Try completely eliminating (or cutting way back on) caffeine to prevent sleep disruptions. (Hopefully, you're already avoiding alcohol.) If nausea is a problem, try eating frequent bland snacks, like crackers, throughout the day. Keeping your stomach slightly full (but not stuffed) helps keep nausea at bay.

Eat a well-balanced diet without too many heavy or fried foods. Not only is this important for you and your baby's health, but getting the necessary nutrients will help keep you feeling satisfied but not overly full—and less prone to nighttime hunger or stomach aches that may contribute to restlessness and insomnia when you go to sleep.

Get Help

If you've tried all of the above options but still aren't getting the sleep you need, seek advice from your health care provider. Your doctor can determine what specific issues may be interfering with your sleep and can offer more solutions tailored to your needs. Also, if needed, in cases of prolonged or severe sleep disturbance, they can prescribe sleeping pills that are safe to take in pregnancy.

A Word From Verywell

Just because trouble sleeping is a common discomfort of pregnancy doesn't mean you need to simply grin and bear it. Instead, experiment with the remedies above to get the most restful sleep your pregnant self can manage. Solutions are out there, so seek help if you can't get the sleep you crave on your own. Now more than ever, it's important to get the rest you need.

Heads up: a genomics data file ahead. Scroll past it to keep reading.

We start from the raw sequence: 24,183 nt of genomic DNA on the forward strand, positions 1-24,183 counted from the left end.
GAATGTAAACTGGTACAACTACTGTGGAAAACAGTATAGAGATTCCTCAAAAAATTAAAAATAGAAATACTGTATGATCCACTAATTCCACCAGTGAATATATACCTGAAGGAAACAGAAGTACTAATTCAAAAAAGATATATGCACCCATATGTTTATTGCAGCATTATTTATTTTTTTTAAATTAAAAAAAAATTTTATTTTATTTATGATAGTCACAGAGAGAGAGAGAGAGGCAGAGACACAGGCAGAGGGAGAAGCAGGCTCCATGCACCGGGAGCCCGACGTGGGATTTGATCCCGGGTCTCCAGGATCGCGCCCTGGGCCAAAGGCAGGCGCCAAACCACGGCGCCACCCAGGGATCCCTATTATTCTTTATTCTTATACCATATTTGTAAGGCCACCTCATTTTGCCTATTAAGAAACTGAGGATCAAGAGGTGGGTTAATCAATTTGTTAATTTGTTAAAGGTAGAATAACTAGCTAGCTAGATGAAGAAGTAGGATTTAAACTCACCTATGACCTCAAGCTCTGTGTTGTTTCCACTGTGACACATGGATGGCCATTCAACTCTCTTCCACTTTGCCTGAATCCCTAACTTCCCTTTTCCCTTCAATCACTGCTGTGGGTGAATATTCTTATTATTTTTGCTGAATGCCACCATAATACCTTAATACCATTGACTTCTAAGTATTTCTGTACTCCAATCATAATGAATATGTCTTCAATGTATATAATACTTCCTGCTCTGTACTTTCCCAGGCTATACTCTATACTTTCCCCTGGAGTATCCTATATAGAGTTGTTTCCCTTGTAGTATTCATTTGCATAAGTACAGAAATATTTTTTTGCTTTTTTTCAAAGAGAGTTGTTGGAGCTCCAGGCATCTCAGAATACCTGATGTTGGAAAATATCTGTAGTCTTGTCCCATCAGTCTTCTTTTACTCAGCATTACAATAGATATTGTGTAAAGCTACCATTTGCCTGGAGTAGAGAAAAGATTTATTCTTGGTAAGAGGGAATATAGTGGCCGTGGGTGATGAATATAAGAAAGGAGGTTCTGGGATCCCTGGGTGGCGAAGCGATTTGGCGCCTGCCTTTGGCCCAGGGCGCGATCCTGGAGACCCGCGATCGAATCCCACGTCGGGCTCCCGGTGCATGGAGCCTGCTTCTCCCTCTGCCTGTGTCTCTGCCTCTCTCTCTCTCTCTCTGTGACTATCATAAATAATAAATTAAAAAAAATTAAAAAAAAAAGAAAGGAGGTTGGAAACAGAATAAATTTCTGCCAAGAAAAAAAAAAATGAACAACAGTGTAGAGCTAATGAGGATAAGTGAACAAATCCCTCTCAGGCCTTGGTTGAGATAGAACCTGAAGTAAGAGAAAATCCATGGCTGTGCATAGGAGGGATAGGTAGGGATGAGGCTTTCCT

Loading shell for quizzesApp1 vue props component in Globe.
Was this page helpful?
Article Sources
Verywell Family uses only high-quality sources, including peer-reviewed studies, to support the facts within our articles. Read our editorial process to learn more about how we fact-check and keep our content accurate, reliable, and trustworthy.
  1. Dolezal BA, Neufeld EV, Boland DM, Martin JL, Cooper CB. Interrelationship between sleep and exercise: A systematic reviewAdv Prev Med. 2017:1364387. doi:10.1155/2017/1364387

  2. Kalmbach DA, Anderson JR, Drake CL. The impact of stress on sleep: Pathogenic sleep reactivity as a vulnerability to insomnia and circadian disorders. J Sleep Res. 2018;27(6):e12710. doi:10.1111/jsr.12710

  3. Warland J. Back to basics: Avoiding the supine position in pregnancyJ Physiol. 2017;595(4):1017-1018. doi:10.1113/JP273705

  4. Vazquez JC. Heartburn in pregnancyBMJ Clin Evid. 2015:1411.

  5. Reichner CA. Insomnia and sleep deficiency in pregnancyObstet Med. 2015;8(4):168-171. doi:10.1177/1753495X15600572